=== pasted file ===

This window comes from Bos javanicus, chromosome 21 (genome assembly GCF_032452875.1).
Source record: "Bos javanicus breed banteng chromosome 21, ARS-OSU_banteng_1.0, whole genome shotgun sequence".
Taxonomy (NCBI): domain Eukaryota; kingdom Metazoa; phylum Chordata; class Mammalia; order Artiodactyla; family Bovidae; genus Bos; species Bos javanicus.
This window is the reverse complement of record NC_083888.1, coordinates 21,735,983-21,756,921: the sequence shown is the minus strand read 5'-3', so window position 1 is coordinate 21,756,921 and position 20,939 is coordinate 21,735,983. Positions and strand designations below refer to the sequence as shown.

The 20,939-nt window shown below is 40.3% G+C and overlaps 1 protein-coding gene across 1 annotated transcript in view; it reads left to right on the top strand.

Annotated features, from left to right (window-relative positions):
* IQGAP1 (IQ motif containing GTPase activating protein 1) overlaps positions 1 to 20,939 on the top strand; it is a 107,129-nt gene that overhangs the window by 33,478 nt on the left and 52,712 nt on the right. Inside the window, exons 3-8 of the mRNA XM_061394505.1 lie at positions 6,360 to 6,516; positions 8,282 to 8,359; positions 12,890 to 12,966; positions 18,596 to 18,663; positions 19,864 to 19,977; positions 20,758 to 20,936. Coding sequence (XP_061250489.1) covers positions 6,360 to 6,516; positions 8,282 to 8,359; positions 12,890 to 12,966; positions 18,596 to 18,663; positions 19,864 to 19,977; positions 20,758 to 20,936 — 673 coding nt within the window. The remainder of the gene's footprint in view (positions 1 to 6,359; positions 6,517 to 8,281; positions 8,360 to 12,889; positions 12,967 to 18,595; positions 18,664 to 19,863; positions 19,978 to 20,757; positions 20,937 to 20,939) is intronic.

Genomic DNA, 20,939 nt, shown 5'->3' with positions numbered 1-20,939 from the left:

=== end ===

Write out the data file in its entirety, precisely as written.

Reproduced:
This window comes from Bos javanicus, chromosome 21 (genome assembly GCF_032452875.1).
Source record: "Bos javanicus breed banteng chromosome 21, ARS-OSU_banteng_1.0, whole genome shotgun sequence".
Taxonomy (NCBI): domain Eukaryota; kingdom Metazoa; phylum Chordata; class Mammalia; order Artiodactyla; family Bovidae; genus Bos; species Bos javanicus.
This window is the reverse complement of record NC_083888.1, coordinates 21,735,983-21,756,921: the sequence shown is the minus strand read 5'-3', so window position 1 is coordinate 21,756,921 and position 20,939 is coordinate 21,735,983. Positions and strand designations below refer to the sequence as shown.

The 20,939-nt window shown below is 40.3% G+C and overlaps 1 protein-coding gene across 1 annotated transcript in view; it reads left to right on the top strand.

Annotated features, from left to right (window-relative positions):
* IQGAP1 (IQ motif containing GTPase activating protein 1) overlaps positions 1 to 20,939 on the top strand; it is a 107,129-nt gene that overhangs the window by 33,478 nt on the left and 52,712 nt on the right. Inside the window, exons 3-8 of the mRNA XM_061394505.1 lie at positions 6,360 to 6,516; positions 8,282 to 8,359; positions 12,890 to 12,966; positions 18,596 to 18,663; positions 19,864 to 19,977; positions 20,758 to 20,936. Coding sequence (XP_061250489.1) covers positions 6,360 to 6,516; positions 8,282 to 8,359; positions 12,890 to 12,966; positions 18,596 to 18,663; positions 19,864 to 19,977; positions 20,758 to 20,936 — 673 coding nt within the window. The remainder of the gene's footprint in view (positions 1 to 6,359; positions 6,517 to 8,281; positions 8,360 to 12,889; positions 12,967 to 18,595; positions 18,664 to 19,863; positions 19,978 to 20,757; positions 20,937 to 20,939) is intronic.

Genomic DNA, 20,939 nt, shown 5'->3' with positions numbered 1-20,939 from the left: